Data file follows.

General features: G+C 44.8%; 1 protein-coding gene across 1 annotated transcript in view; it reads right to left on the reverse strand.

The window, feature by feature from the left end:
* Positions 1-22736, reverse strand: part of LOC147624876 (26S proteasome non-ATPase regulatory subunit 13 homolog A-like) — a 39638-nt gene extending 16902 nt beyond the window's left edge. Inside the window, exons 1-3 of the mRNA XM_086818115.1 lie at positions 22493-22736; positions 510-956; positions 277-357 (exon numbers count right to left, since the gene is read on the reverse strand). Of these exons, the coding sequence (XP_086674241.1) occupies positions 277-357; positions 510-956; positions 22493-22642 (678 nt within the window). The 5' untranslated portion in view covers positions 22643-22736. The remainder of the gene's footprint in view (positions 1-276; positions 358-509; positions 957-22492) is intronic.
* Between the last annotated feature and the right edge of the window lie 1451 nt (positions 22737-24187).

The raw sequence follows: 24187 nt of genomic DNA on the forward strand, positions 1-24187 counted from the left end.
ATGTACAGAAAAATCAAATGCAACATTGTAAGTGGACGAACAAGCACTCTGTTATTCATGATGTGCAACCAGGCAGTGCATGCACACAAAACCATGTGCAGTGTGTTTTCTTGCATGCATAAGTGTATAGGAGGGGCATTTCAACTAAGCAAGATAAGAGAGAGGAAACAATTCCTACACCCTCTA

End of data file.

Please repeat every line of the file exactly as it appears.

General features: G+C 44.8%; 1 protein-coding gene across 1 annotated transcript in view; it reads right to left on the reverse strand.

The window, feature by feature from the left end:
* Positions 1-22736, reverse strand: part of LOC147624876 (26S proteasome non-ATPase regulatory subunit 13 homolog A-like) — a 39638-nt gene extending 16902 nt beyond the window's left edge. Inside the window, exons 1-3 of the mRNA XM_086818115.1 lie at positions 22493-22736; positions 510-956; positions 277-357 (exon numbers count right to left, since the gene is read on the reverse strand). Of these exons, the coding sequence (XP_086674241.1) occupies positions 277-357; positions 510-956; positions 22493-22642 (678 nt within the window). The 5' untranslated portion in view covers positions 22643-22736. The remainder of the gene's footprint in view (positions 1-276; positions 358-509; positions 957-22492) is intronic.
* Between the last annotated feature and the right edge of the window lie 1451 nt (positions 22737-24187).

The raw sequence follows: 24187 nt of genomic DNA on the forward strand, positions 1-24187 counted from the left end.
ATGTACAGAAAAATCAAATGCAACATTGTAAGTGGACGAACAAGCACTCTGTTATTCATGATGTGCAACCAGGCAGTGCATGCACACAAAACCATGTGCAGTGTGTTTTCTTGCATGCATAAGTGTATAGGAGGGGCATTTCAACTAAGCAAGATAAGAGAGAGGAAACAATTCCTACACCCTCTA